German spy charged with treason for aiding CIA and Russia
Aug. 20, 2015
BERLIN (AP) — A German spy who allegedly acted as a double agent for the United States and Russia has been charged with treason, breach of official secrecy and taking bribes, Germany's federal prosecutors' office said Thursday.
The 32-year-old, identified only as Markus R. due to privacy rules, is accused of offering his services to the CIA in early 2008 while working for Germany's foreign intelligence agency BND. Documents he gave the U.S. spy agency would have revealed details of the BND's work and personnel abroad, officials said.
"In doing so the accused caused serious danger to Germany's external security," prosecutors said in a statement. "In return the accused received sums amounting to at least 95,000 euros ($104,900) from the CIA."
Shortly before his arrest in July 2014, Markus R. also offered to work for Russian intelligence and provided them with three documents, again harming Germany's national security, prosecutors said.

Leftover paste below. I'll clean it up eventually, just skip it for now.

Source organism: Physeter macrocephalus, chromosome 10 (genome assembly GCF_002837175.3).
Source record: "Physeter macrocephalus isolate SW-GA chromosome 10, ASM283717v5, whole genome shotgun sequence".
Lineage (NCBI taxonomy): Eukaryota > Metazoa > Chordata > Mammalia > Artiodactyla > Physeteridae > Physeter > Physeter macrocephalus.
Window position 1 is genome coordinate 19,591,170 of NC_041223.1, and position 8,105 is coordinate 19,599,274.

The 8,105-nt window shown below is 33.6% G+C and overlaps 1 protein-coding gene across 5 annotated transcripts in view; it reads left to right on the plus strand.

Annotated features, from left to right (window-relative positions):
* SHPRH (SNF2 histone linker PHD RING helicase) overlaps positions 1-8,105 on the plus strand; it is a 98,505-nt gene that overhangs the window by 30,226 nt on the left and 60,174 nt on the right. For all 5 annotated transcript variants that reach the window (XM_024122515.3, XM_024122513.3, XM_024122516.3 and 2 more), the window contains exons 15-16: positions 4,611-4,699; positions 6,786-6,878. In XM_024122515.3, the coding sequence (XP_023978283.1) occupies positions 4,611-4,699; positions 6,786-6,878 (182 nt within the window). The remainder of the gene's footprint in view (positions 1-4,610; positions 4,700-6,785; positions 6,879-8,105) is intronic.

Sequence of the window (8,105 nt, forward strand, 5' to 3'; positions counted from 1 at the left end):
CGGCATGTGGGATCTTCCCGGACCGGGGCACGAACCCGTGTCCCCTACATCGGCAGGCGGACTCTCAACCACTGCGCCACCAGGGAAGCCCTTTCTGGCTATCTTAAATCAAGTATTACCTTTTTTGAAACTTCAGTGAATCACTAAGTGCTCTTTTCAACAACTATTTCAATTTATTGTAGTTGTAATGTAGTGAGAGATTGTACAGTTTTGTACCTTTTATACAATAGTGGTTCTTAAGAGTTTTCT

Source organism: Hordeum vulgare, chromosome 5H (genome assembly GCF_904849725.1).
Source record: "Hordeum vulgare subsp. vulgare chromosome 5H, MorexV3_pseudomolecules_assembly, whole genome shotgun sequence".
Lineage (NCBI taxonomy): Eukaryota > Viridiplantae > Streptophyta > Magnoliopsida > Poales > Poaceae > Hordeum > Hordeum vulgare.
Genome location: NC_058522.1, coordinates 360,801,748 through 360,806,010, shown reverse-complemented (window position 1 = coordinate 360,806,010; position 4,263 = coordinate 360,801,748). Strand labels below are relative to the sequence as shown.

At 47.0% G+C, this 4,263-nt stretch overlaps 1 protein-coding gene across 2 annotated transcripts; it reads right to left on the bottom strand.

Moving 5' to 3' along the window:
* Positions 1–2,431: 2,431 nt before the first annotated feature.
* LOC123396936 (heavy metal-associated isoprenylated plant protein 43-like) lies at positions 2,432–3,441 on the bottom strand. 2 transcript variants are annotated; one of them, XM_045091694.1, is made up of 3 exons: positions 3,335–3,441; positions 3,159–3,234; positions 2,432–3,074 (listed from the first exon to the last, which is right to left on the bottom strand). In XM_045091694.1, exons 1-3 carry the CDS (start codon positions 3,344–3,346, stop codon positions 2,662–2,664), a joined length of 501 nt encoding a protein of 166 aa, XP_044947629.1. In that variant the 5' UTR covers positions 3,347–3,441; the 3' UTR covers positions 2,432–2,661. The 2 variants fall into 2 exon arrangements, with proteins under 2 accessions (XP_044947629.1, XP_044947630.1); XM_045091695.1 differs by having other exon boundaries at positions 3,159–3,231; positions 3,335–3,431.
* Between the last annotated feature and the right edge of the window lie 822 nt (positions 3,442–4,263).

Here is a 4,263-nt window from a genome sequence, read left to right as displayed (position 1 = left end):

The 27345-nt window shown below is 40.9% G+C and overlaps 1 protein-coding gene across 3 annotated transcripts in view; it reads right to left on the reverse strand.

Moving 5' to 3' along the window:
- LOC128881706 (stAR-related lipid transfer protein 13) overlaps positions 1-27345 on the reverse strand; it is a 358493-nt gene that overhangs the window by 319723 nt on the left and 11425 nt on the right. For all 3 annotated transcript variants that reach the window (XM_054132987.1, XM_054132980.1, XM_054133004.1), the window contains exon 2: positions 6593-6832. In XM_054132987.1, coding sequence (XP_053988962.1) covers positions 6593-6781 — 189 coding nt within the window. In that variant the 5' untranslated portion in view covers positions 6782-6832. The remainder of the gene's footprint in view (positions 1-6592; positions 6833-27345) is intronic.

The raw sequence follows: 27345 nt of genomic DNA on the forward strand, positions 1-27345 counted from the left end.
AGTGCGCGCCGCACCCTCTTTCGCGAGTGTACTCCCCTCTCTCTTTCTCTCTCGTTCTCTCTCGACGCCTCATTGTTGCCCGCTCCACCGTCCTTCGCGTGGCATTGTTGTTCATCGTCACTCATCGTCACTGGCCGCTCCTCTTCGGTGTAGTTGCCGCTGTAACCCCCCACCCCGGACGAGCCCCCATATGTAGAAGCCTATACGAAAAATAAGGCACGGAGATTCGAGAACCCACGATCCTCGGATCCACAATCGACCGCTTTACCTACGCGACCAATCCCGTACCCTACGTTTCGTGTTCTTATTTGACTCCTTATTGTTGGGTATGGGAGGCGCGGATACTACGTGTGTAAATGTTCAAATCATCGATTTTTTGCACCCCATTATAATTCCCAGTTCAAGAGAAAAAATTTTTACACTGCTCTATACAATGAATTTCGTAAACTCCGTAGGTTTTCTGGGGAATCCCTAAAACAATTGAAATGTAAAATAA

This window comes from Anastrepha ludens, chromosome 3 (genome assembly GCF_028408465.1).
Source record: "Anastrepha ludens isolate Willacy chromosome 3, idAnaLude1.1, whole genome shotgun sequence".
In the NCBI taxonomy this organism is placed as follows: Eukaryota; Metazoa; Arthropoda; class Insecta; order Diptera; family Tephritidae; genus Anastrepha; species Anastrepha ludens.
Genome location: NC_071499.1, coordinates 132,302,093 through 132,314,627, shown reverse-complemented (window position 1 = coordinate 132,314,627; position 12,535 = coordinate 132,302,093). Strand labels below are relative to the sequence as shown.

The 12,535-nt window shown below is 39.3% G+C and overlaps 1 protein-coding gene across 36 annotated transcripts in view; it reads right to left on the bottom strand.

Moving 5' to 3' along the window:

The discovery that the CIA had allegedly been spying on its German counterpart caused anger in Berlin, adding to diplomatic tension between Germany and the United States over reports about U.S. surveillance of Chancellor Angela Merkel's cellphone.
Following the arrest, the German government demanded the removal of the CIA station chief in Berlin.
Prosecutors said Markus R. would have had access to sensitive documents because his job involved handling mail and classified documents for the BND's foreign operations department.
German weekly Der Spiegel reported that the 218 documents Markus R. allegedly passed to the CIA included a list of all BND agents abroad, a summary of an eavesdropped phone call between former U.S. Secretary of State Hillary Rodham Clinton and former U.N. Secretary-General Kofi Annan, as well as a draft counter-espionage strategy. A spokeswoman for the federal prosecutors' office declined to comment on the report.
If convicted, Markus R. could face between one and 15 years in prison.